Follow this link to see their Kickstarter presentation: https://www.kickstarter.com/projects/janulus/trinity-portable-wind-turbine-power-station

Photo Credits: Testing a 50 watt version on one of Iceland’s glaciers & the video “Trinity Portable Wind Turbine,” – Courtesy Janulus, Inc


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About the Author

is the editor of the ECOreport (www.theecoreport.com), a website dedicated to exploring how our lifestyle choices and technologies affect the West Coast of North America and writes for both CleanTechnica and Planetsave on Important Media. He is a research junkie who has written over a thousand articles since he was first published in 1982. Roy lives on Cortes Island, BC, Canada.



  • Latimer Alder

    I will take great care to avoid anybody stupid enough to buy one of these.

    Either they have more money than sense or they are so desperate to demonstrate their green credentials that their brains have left their heads.

    Or possibly both.

    • Lettie Moore

      my associate’s stride close friends makes $98 an hour on the portable workstation……….Afterg an average of 19952 Dollars monthly,I’m finally getting 97 Dollars an hour,just working 4-5 hours daily online.….. Weekly paycheck… Bonus opportunities…earn upto $16k to $19k /a month… Just few hours of your free time, any kind of computer, elementary understanding of web and stable connection is what is required…….HERE I STARTED…look over here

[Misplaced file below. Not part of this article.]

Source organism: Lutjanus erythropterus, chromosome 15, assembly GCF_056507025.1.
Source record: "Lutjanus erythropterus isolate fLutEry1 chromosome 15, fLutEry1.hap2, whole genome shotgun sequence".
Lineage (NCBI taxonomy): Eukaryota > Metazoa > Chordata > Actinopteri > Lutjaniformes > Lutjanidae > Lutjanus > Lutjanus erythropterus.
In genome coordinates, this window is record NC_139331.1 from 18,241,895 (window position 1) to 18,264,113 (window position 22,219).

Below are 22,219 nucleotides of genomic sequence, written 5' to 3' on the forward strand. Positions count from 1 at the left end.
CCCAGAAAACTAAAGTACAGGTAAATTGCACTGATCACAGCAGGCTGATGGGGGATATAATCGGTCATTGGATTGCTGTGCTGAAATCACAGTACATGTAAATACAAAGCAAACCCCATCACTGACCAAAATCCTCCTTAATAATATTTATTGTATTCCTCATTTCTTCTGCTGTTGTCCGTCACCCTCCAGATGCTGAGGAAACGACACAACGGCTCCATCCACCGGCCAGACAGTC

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      ҉ ҉ ҉ ҉ ҉ ҉ ҉ ҉ ҉ ҉ ҉ ҉ ҉ ҉ ҉ ҉ ҉ ҉ ҉ ҉ ҉ ҉ ҉ ҉ ҉ ҉ ҉ ҉ ҉ ҉ ҉ ҉ ҉ ҉ ҉ ҉ ҉ ҉ ҉ ҉ ҉ ҉ ҉ ҉ ҉ ҉ ҉ ҉ ҉ ҉ ҉ ҉ ҉ ҉ ҉ ҉ ҉ ҉ ҉ ҉ ҉ ҉ ҉ ҉ ҉ ҉ ҉ ҉ ҉ ҉ ҉ ҉ ҉ ҉ ҉ ҉ ҉ ҉ ҉ ҉ ҉ ҉ ҉ ҉ ҉ ҉ ҉ ҉ ҉ ҉ ҉ ҉ ҉ ҉ ҉ ҉ ҉ ҉ ҉ ҉ ҉ ҉ ҉ ҉ ҉ ҉ ҉ ҉ ҉ ҉ ҉ ҉ ҉ ҉ ҉ ҉ ҉ ҉ ҉ ҉ ҉ ҉ ҉ ҉ ҉ ҉ ҉ ҉ ҉ ҉ ҉ ҉ ҉ ҉ ҉ ҉ ҉ ҉

  • Foersom

    In the article “This version uses a 300,000 mAh battery, which Agust says would power a laptop all day.”

    What voltage is this battery? Lipo / Li-ion at 1S? 2S? 4S? Without the voltage we do not know how much energy this battery actually stores.

    In the video the home model wind turbine is placed at ground level below treetops and house roofs. That is a very bad location that will produce very little power. In general wind turbines are good and efficient when they are large, like MW size. Small turbines like these are only interesting if they are used in locations with no other access to power, like a cabin far up a mountain or on a sail boat.

    • Brent Jatko

      Agreed.

    • Senlac

      Hey it’s a AD, you know camera angles and such 🙂

    • Riely Rumfort

      I can’t say it would be all that useful but if you find or make a small spot where the wind is channeled it could utilize the small size.